In discussing the law at issue, the amended complaint recognizes that:

The Second Amendment secures the right to purchase handguns and handgun ammunition for self-defense and other lawful purposes. And the Second Amendment’s protections extend in full to law-abiding adults aged eighteen or older.

The other major addition to the complaint is information on Mr. D’Cruz taking and passing the course required to obtain a Texas Concealed Handgun License which he passed with flying colors. I believe the intent is to show that Mr. D’Cruz is extremely competent with the handling of a handgun.

With the exception of naming the plaintiffs instead of just referring to them as “plaintiffs”, both Counts and the Prayer for Relief remain the same as the original complaint.

D’Cruz et al v. McCraw et al

The National Rifle Association was added to this case in the amended complaint as an organizational plaintiff. It notes it has members in Lubbock and west Texas who are in the 18-20 year old range who would wish to carry a handgun for self-defense and would want to obtain a Texas CHL. Again, I think the NRA was added as a plaintiff to protect the suit from being declared moot if Mr. D’Cruz either ages out or, peculiar to this case, joins the military.

Additions to this complaint include a paragraph outlining the 14 requirements under Texas Gov’t Code § 411.172(a) that must be met in order to qualify for a Texas Concealed Handgun License. Another addition is a paragraph describing the coursework and shooting proficiency tests required to demonstrate evidence of handgun proficiency required under Texas Go’vt Code § 411.174(a)(7).

Mr. D’Cruz, to bolster his case, took the required Texas CHL course:

On September 26, 2010, Mr. D’Cruz completed a handgun safety and proficiency course taught by a CHL instructor licensed by the Texas Department of Public Safety. The course consisted of approximately eight hours of classroom instruction and two hours of range instruction. The course culminated with administration of the written and range tests that are given to applicants for a CHL. To qualify for a CHL, applicants must achieve a score of 70% or better; an applicant may attempt each test three times to achieve the required score. On his first attempt, Mr. D’Cruz achieved a score of 92% on the written examination and a score of 93.6% on the range examination. Indeed, in terms of knowledge and skill with respect to the safe and proper handling of handguns, Mr. D’Cruz’s instructor has stated that he would place Mr. D’Cruz in the top 5-8% of students he has instructed over fifteen years.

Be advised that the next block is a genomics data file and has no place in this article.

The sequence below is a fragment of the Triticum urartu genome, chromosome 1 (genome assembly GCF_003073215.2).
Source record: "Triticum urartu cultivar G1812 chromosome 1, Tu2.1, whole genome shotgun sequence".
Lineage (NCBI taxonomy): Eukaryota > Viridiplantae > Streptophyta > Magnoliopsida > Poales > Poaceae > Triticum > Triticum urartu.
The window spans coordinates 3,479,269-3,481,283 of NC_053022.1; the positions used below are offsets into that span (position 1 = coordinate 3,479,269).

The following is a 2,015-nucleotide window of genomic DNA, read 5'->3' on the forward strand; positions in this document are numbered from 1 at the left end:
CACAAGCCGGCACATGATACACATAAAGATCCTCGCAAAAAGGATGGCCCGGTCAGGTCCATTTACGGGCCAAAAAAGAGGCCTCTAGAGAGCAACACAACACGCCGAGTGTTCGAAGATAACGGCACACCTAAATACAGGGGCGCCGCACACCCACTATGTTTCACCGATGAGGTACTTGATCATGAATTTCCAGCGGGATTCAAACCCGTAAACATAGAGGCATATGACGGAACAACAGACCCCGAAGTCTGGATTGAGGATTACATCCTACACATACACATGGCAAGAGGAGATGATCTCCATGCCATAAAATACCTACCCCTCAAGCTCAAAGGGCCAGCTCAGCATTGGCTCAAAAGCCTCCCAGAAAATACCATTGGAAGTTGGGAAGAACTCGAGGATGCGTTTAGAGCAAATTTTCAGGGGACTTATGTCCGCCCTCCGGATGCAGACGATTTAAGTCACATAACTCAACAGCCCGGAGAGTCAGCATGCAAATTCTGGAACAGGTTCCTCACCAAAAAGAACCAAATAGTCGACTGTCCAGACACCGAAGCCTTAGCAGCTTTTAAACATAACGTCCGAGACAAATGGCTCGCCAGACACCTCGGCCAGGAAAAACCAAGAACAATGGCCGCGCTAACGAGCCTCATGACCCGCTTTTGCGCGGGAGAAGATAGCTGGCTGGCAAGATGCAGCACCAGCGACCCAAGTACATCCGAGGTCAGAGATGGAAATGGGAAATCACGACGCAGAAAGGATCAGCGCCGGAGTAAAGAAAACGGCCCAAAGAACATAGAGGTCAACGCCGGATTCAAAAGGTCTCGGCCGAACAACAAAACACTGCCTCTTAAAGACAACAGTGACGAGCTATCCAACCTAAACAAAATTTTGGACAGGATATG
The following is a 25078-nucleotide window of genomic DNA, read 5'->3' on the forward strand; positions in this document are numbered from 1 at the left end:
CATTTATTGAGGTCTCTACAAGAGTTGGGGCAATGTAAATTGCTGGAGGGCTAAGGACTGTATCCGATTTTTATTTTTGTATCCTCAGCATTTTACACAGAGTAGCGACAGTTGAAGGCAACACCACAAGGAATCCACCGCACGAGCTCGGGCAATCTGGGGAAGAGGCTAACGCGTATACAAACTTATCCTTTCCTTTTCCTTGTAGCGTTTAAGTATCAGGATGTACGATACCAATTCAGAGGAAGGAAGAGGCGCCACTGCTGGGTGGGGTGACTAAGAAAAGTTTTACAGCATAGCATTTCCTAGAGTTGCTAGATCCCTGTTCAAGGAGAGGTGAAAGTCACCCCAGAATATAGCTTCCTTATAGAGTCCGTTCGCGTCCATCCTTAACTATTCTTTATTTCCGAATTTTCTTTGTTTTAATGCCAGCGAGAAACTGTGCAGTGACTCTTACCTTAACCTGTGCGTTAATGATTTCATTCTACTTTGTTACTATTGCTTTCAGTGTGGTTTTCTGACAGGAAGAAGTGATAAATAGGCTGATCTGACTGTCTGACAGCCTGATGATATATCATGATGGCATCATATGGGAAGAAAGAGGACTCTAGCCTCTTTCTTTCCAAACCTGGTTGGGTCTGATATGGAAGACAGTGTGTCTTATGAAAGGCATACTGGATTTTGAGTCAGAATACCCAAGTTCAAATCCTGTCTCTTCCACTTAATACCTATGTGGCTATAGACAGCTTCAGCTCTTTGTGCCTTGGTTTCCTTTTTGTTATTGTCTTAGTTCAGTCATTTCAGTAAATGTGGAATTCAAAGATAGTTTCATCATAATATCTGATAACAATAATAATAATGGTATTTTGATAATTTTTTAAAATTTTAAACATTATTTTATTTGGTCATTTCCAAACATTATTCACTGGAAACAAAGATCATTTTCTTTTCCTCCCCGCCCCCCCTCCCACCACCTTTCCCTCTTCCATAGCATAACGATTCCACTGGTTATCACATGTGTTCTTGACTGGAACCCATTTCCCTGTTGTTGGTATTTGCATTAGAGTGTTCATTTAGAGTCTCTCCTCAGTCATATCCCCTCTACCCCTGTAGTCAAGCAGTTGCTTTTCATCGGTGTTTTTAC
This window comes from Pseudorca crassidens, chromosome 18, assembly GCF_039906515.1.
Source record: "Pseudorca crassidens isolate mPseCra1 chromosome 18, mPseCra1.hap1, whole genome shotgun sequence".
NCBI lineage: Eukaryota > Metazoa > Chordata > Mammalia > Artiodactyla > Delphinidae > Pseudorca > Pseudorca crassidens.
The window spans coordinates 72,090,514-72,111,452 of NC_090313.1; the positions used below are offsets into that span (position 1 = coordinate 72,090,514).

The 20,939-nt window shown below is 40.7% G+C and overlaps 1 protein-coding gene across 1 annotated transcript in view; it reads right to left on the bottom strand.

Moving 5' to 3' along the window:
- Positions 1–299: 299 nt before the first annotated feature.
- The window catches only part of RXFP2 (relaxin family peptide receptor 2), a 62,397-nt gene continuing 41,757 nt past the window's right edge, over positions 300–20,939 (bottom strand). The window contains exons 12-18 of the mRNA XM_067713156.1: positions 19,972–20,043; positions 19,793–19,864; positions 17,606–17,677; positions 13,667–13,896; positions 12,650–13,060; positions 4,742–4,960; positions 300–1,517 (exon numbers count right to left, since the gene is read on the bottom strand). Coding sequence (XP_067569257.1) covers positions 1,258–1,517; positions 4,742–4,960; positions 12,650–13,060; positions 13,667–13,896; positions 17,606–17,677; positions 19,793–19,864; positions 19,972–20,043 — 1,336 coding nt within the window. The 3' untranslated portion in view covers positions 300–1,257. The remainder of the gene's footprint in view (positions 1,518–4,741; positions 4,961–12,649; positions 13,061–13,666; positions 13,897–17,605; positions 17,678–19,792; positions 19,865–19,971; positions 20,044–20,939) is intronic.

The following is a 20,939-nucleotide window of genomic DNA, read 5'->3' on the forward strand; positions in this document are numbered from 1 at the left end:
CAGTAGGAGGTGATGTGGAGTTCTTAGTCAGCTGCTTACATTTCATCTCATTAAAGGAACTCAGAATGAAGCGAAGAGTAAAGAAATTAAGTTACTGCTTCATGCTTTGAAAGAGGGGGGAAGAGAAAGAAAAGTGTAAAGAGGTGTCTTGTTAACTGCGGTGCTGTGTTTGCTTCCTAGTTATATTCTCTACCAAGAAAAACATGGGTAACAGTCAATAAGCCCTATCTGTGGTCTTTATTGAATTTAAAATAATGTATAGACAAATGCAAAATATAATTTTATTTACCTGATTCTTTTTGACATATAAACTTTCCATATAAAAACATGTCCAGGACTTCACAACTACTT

Thus, with the only exceptions being his age and lack of military service, Mr. D’Cruz would qualify under Texas law for a concealed handgun license. When he went to apply again online for his Texas CHL, he got the following:

Upon receiving Mr. D’Cruz’s “customer authentication” information requested on the first page of the application, the website returned the following response: “Persons between the ages of 18 and 21 are only eligible to apply for license under the Active Military or Veteran conditions.”

The remainder of the complaint including both Counts 1 and 2 and the Prayer for Relief remain the same as the original complaint. His grounds remain an infringement of his Second and Fourteenth Amendment rights to keep and bear arms as well as an infringement of his Fourteenth Amendment rights to equal protection based upon his age.

Bearing in mind that I am not a lawyer, I think the changes strengthen both cases. Protection against the case becoming moot is built in with the addition of the NRA as an organizational plaintiff. Moreover, with Mr. D’Cruz now having taken the required handgun safety and proficiency class and passed with flying colors, it is hard to argue that it is a safety or proficiency issue. Given that the judge in this case, Judge Sam Cummings bolstered the Second Amendment as an individual right with his opinion in the Emerson case, it will be very interesting to see how these cases turn out. At least, we know we can’t blame a loss on an anti-gun judge.

NRA Files Suits Challenging Handgun Bans on 18-20 Year Olds (updated)

On Wednesday, September 8th, the NRA filed two suits in US District Court for the Northern District of Texas challenging laws that impact 18 to 20 year olds who wish to purchase a handgun or carry a handgun concealed.

The first suit, D’Cruz v. BATFE et al, is the one that has garnered all the attention in the media and on blogs. Even the NRA Institute for Legislative Affairs in their release only mentions the suit against BATFE. However, in addition to this lawsuit, the NRA filed a second lawsuit simultaneously that names the Texas Department of Public Safety and the Texas Public Safety Commission as the plaintiffs. That case is D’Cruz v. McCraw et al.

These are not the NRA’s first lawsuits that challenge the age-based requirements that discriminate against 18 to 20 year olds with regard to handguns. The original complaint in Benson et al v. Chicago et al challenged that part of the new Chicago handgun law that required 18 to 20 years olds to obtain the written permission of a parent or guardian to apply for a Chicago Firearm Permit. See Section 19 of the original complaint here. This was dropped from the amended complaint along with a few other things as I detailed in this comparison.

So what are the new suits challenging and who is the plaintiff. The plaintiff is 18-year old James D’Cruz of Lubbock, Texas. He was a member of his high school Navy Jr. ROTC program for four years where he participated in the unit’s firearms training. In his junior and senior year of high school, he was an award-winning member of the NJROTC shooting team and competed in regional and national competitions. As to what the suits are challenging, I think it is better to discuss each suit individually.

D’Cruz v. BATFE et al

This suit challenges both laws and regulations that prohibit 18 to 20 year olds from purchasing a handgun from a Federally licensed firearms dealer (FFL) on the grounds that these laws and regulations violate both the Second Amendment and the Due Process Clause of the Fifth Amendment. The suit asks the court to declare these laws unconstitutional and to permanently enjoin the government from enforcing them.